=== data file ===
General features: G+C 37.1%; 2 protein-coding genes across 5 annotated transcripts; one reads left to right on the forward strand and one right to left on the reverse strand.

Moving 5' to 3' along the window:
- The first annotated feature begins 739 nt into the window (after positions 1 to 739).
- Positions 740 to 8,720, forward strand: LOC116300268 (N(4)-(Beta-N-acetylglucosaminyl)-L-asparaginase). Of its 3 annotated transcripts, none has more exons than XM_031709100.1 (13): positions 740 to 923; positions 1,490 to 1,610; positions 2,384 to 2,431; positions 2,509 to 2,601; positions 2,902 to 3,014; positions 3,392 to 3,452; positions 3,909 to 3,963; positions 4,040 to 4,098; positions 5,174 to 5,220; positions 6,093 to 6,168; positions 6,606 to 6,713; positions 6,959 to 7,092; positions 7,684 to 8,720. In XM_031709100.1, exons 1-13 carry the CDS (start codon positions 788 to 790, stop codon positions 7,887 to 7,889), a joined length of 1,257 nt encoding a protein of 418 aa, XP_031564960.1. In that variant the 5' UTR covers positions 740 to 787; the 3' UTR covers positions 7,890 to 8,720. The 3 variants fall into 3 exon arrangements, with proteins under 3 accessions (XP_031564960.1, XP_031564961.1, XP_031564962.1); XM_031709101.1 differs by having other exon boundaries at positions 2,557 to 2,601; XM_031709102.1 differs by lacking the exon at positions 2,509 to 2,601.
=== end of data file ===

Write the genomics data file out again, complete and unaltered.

General features: G+C 37.1%; 2 protein-coding genes across 5 annotated transcripts; one reads left to right on the forward strand and one right to left on the reverse strand.

Moving 5' to 3' along the window:
- The first annotated feature begins 739 nt into the window (after positions 1 to 739).
- Positions 740 to 8,720, forward strand: LOC116300268 (N(4)-(Beta-N-acetylglucosaminyl)-L-asparaginase). Of its 3 annotated transcripts, none has more exons than XM_031709100.1 (13): positions 740 to 923; positions 1,490 to 1,610; positions 2,384 to 2,431; positions 2,509 to 2,601; positions 2,902 to 3,014; positions 3,392 to 3,452; positions 3,909 to 3,963; positions 4,040 to 4,098; positions 5,174 to 5,220; positions 6,093 to 6,168; positions 6,606 to 6,713; positions 6,959 to 7,092; positions 7,684 to 8,720. In XM_031709100.1, exons 1-13 carry the CDS (start codon positions 788 to 790, stop codon positions 7,887 to 7,889), a joined length of 1,257 nt encoding a protein of 418 aa, XP_031564960.1. In that variant the 5' UTR covers positions 740 to 787; the 3' UTR covers positions 7,890 to 8,720. The 3 variants fall into 3 exon arrangements, with proteins under 3 accessions (XP_031564960.1, XP_031564961.1, XP_031564962.1); XM_031709101.1 differs by having other exon boundaries at positions 2,557 to 2,601; XM_031709102.1 differs by lacking the exon at positions 2,509 to 2,601.